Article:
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Ricimer (born about 405, died August 18, 472) was master of the Roman Empire in the West during part of the fifth century.

He was an Arian Christian barbarian and was the son of a prince of the Suebi and the daughter of Wallia, king of the Visigoths. His youth was spent at the court of the western Roman emperor Valentinian III, where he won distinction fighting under Aetius, Valentinian's magister militum of the western portion of the Roman Empire.

The deaths of Valentinian and Aetius in 454-55 created a power vacuum in the west. At first Petronius Maximus attempted to sieze control of the imperial throne, but he was killed when the Vandal king Geiseric sacked Rome in May of 455. Avitus was then made Emperor by the Visigoths, and following his arrival in Rome, Avitus appointed Ricimer as commander of the strickened Western Empire (by then reduced to Italy and a part of southern Gaul) and raised a new army and navy from among the German mercenaries available to him.

After leaving Rome, Geiseric had left a powerful fleet essentially blockading the Italian coast. Ricimer led his own fleet out to sea, and in 456, defeated the Vandals in a sea-fight near Corsica, and on land near Agrigentum in Sicily. Backed by the popularity thus acquired, Ricimer then gained the consent of the Roman Senate to an expedition against the emperor Avitus, whom he defeated in a bloody battle at Piacenza on October 16, 456. Avitus was taken prisoner and made bishop of Piacenza, and shortly afterwards sentenced to death. Ricimer then obtained from Leo I, the eastern emperor at Constantinople, the title of Patrician.

Ricimer spent the rest of his life as the de facto ruler of what was left of the western empire. However, the way in which he exercised power made him one of the most controversial figures of his time. As a German, he could not assume the title of Augustus (emperor) himself; on the other hand, power over the Augustus in Rome gave him prestige and offered him some influence over the other Germanic peoples occupying Gaul, Hispania, and Northern Africa. This left him with two options - dissolve the western imperial court and rule officially as a dux, or governor, of a single emperor in Constantinople, or set up his own figurehead emperors and rule through them. He chose to do the latter, even going so far as to have his name inscribed on the coinage along with the emperor.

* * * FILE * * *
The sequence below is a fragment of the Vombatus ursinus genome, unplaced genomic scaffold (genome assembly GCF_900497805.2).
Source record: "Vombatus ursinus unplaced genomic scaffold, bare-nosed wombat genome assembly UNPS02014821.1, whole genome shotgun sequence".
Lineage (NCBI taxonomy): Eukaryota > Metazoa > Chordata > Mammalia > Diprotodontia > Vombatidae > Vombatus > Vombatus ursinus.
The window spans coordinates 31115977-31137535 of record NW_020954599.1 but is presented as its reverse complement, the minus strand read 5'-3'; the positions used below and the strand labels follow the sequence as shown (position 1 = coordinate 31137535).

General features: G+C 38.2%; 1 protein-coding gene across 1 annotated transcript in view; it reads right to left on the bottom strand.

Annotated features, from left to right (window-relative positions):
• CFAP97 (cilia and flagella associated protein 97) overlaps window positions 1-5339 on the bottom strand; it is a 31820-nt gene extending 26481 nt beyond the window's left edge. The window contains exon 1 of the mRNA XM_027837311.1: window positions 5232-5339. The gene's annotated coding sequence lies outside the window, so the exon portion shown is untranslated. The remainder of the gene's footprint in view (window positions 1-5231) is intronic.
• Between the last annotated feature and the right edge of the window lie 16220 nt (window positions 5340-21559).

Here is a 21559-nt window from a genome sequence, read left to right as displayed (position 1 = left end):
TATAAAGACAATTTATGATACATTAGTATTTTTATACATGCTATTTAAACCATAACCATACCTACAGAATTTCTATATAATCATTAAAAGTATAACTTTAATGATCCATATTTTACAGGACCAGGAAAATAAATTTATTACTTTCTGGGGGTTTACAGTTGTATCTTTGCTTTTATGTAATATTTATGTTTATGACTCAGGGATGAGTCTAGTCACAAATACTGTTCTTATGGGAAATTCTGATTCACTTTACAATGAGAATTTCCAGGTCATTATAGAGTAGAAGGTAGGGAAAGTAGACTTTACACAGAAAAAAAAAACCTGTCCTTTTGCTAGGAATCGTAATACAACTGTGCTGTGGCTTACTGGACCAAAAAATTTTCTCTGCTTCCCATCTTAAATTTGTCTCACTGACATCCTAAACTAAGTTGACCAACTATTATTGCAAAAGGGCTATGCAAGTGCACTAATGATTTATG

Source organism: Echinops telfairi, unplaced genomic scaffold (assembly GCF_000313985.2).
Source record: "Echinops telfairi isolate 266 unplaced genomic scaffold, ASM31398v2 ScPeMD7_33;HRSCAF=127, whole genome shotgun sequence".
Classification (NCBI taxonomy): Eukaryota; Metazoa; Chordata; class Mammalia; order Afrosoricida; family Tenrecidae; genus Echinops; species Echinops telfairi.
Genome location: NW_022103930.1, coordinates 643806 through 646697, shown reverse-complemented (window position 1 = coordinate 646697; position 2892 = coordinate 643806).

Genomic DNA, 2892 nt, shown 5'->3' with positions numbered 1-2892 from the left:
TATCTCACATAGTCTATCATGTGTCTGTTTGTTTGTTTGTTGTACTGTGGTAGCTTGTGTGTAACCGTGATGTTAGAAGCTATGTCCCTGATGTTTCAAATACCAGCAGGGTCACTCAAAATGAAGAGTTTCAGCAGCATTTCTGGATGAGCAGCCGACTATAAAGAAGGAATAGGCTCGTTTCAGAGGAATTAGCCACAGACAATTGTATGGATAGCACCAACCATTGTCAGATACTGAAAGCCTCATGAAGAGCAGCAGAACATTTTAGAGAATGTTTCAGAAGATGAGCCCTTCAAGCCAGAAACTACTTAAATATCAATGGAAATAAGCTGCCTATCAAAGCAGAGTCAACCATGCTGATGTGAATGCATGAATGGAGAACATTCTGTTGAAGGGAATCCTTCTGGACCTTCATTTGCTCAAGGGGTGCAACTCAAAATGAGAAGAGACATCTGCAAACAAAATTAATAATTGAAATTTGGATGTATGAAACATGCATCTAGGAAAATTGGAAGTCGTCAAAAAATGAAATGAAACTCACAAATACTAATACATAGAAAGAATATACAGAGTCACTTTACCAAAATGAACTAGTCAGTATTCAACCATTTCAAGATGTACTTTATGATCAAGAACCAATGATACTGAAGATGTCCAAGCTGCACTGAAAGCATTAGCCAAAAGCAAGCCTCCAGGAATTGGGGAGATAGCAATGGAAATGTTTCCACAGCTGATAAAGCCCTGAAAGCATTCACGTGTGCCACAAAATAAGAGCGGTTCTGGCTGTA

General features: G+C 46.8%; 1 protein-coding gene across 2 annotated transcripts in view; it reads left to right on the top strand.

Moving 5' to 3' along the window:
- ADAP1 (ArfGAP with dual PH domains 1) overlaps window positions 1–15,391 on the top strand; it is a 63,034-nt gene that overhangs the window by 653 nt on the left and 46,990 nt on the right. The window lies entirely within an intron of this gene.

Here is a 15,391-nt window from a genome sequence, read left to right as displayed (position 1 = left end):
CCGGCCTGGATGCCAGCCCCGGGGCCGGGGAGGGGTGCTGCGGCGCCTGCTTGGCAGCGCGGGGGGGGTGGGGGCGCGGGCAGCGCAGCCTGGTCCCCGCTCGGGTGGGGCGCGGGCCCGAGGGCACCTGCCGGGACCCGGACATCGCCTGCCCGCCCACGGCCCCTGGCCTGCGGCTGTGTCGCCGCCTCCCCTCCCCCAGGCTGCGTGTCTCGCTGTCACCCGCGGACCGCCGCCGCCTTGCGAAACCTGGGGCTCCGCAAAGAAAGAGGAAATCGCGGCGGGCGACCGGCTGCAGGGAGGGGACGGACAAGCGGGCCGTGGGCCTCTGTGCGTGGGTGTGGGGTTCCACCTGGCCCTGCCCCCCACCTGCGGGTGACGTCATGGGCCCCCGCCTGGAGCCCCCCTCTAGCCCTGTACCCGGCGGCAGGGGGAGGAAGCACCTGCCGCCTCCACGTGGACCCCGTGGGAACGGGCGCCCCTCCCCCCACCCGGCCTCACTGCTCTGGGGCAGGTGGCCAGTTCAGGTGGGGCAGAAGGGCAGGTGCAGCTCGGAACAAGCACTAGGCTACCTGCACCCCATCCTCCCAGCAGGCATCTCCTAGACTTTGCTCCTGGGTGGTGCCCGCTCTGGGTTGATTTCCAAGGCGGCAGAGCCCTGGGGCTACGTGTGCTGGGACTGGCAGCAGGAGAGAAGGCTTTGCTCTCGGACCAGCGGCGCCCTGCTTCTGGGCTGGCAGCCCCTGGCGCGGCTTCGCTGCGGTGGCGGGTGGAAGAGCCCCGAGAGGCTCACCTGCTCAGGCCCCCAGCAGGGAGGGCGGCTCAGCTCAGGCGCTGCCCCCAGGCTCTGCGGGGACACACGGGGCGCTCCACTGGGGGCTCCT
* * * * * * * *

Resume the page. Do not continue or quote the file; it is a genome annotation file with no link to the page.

In 457, Ricimer set up Majorian as his own emperor in the West and induced Leo to give his consent. However, Majorian proved to be a capable ruler and soon became uncomfortably independent. Majorian was defeated (possibly by treachery) by Geiseric near the modern city of Valencia, Spain, while trying to organize an expedition against him, in 461. Ricimer then forced him to abdicate and caused his assassination on August 7, 461. The successor whom Ricimer placed upon the throne was Libius Severus, who proved to be more docile than Majorian, but had to face the disapproval of Leo in the East and rivalry of Aegidius in Gaul. Upon Libius Severus' death in 465 - said to be due to the poison of Ricimer - this emperor-maker ruled the West for eighteen months without an emperor.

Finally, after a lengthy debate in which he and Geiseric, now working together, tried to force upon Leo their own candidate as emperor, Ricimer accepted Leo's candidate Anthemius. He diplomatically married Anthemius' daughter, and for some time lived in peace with him.

Ricimer commanded a large portion of the Roman forces in an expedition mounted by Leo against Geiseric in 468. His behavior was more than a little suspect and raised suspicions that Ricimer secretly wanted the expedition to fail, which it ultimately did.

Four years later, Ricimer moved to Mediolanum (Milan), ready to declare war upon Anthemius. St. Epiphanius[?], bishop of Milan, patched up a short-lived truce, after which Ricimer was again before Rome with an army of Germans. He proclaimed as emperor Olybrius, the candidate for emperor he and Geiseric had once favored, and after three months' siege took the city, on July 1, 472. Anthemius was killed and Rome was a prey to Ricimer's soldiers. He himself, however, died less than two months later of malignant fever. His title of Patrician was assumed by his nephew Gundobad[?].

Ricimer defended the provinces against the Ostrogoths and the Alani

This entry incorporates public domain text originally from the 1911 Encyclopaedia Britannica.

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